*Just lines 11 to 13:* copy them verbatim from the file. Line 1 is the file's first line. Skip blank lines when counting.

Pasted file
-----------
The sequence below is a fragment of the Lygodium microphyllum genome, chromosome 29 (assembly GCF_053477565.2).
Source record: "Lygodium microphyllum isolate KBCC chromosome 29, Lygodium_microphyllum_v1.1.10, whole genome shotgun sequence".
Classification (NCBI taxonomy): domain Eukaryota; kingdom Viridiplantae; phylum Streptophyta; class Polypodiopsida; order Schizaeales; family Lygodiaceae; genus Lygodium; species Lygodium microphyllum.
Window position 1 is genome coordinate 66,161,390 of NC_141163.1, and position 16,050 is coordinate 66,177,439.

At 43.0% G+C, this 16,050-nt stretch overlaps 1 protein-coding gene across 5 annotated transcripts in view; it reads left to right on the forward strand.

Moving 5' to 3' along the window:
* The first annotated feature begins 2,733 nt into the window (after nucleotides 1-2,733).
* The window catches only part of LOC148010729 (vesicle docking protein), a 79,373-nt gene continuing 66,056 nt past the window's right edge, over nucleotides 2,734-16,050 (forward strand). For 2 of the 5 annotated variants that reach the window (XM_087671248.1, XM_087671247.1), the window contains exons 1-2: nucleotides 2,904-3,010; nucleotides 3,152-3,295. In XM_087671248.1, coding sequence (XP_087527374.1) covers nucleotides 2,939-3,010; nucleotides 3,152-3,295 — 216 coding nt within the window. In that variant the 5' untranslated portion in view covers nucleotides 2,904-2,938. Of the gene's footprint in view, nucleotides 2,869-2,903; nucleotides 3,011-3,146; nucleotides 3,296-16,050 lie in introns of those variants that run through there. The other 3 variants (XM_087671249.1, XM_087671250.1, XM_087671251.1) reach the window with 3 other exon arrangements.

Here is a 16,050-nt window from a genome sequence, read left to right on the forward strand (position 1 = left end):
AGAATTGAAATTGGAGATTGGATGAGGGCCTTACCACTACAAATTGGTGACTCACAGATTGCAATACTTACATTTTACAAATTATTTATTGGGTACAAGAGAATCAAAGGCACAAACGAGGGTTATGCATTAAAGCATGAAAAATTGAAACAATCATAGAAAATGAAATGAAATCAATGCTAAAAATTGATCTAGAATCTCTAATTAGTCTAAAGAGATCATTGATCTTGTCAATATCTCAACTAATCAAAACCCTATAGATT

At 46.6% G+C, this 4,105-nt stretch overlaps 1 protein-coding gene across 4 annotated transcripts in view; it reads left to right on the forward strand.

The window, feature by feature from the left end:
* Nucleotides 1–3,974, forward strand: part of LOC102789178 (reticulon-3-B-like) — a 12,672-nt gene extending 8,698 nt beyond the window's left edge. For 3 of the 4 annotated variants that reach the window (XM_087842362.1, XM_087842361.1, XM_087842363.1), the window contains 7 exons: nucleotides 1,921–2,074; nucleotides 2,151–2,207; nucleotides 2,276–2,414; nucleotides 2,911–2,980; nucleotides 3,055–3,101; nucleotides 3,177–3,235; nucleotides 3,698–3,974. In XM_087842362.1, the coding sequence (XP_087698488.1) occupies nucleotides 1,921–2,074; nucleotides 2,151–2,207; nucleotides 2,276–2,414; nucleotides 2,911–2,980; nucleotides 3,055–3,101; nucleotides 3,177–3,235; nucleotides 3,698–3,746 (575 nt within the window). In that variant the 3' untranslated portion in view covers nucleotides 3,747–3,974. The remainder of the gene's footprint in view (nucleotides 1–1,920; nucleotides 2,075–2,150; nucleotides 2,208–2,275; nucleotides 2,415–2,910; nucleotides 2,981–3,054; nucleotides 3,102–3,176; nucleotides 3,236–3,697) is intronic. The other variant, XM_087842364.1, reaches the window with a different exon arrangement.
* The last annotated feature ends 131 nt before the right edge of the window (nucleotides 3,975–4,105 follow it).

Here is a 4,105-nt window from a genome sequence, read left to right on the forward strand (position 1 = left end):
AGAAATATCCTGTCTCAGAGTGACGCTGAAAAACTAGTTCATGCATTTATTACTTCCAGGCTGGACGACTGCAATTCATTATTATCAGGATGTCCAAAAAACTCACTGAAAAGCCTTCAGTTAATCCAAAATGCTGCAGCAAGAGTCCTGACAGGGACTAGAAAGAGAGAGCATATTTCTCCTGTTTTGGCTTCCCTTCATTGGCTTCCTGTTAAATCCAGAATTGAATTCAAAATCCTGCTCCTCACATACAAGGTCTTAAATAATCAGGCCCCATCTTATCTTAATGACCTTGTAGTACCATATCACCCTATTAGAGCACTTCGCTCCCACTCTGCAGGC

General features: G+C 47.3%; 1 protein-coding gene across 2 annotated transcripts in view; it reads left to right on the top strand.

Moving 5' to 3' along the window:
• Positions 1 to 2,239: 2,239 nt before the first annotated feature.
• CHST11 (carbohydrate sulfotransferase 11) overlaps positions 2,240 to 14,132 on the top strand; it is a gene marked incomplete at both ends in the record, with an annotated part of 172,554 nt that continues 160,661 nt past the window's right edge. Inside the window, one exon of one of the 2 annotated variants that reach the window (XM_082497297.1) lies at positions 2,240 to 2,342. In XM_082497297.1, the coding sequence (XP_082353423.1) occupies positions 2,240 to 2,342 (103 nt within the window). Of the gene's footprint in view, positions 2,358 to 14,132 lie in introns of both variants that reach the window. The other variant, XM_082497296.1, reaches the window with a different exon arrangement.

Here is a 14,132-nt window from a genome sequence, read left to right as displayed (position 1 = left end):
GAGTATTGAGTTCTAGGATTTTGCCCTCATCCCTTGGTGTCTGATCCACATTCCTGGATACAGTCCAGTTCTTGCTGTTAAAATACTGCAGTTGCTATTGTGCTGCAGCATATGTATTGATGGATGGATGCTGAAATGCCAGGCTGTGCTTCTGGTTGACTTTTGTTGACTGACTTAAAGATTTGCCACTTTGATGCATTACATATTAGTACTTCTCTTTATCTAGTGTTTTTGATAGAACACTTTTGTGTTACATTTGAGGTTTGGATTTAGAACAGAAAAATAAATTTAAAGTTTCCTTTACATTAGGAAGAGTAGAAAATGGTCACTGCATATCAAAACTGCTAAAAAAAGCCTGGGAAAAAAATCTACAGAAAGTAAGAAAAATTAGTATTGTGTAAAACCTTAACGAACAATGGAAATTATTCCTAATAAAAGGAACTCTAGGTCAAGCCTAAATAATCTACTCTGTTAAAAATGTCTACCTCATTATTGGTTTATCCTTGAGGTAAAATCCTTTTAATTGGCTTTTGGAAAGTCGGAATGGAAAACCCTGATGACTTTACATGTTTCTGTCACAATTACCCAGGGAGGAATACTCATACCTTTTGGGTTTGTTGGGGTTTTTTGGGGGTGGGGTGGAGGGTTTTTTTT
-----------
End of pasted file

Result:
At 46.6% G+C, this 4,105-nt stretch overlaps 1 protein-coding gene across 4 annotated transcripts in view; it reads left to right on the forward strand.

The window, feature by feature from the left end:
* Nucleotides 1–3,974, forward strand: part of LOC102789178 (reticulon-3-B-like) — a 12,672-nt gene extending 8,698 nt beyond the window's left edge. For 3 of the 4 annotated variants that reach the window (XM_087842362.1, XM_087842361.1, XM_087842363.1), the window contains 7 exons: nucleotides 1,921–2,074; nucleotides 2,151–2,207; nucleotides 2,276–2,414; nucleotides 2,911–2,980; nucleotides 3,055–3,101; nucleotides 3,177–3,235; nucleotides 3,698–3,974. In XM_087842362.1, the coding sequence (XP_087698488.1) occupies nucleotides 1,921–2,074; nucleotides 2,151–2,207; nucleotides 2,276–2,414; nucleotides 2,911–2,980; nucleotides 3,055–3,101; nucleotides 3,177–3,235; nucleotides 3,698–3,746 (575 nt within the window). In that variant the 3' untranslated portion in view covers nucleotides 3,747–3,974. The remainder of the gene's footprint in view (nucleotides 1–1,920; nucleotides 2,075–2,150; nucleotides 2,208–2,275; nucleotides 2,415–2,910; nucleotides 2,981–3,054; nucleotides 3,102–3,176; nucleotides 3,236–3,697) is intronic. The other variant, XM_087842364.1, reaches the window with a different exon arrangement.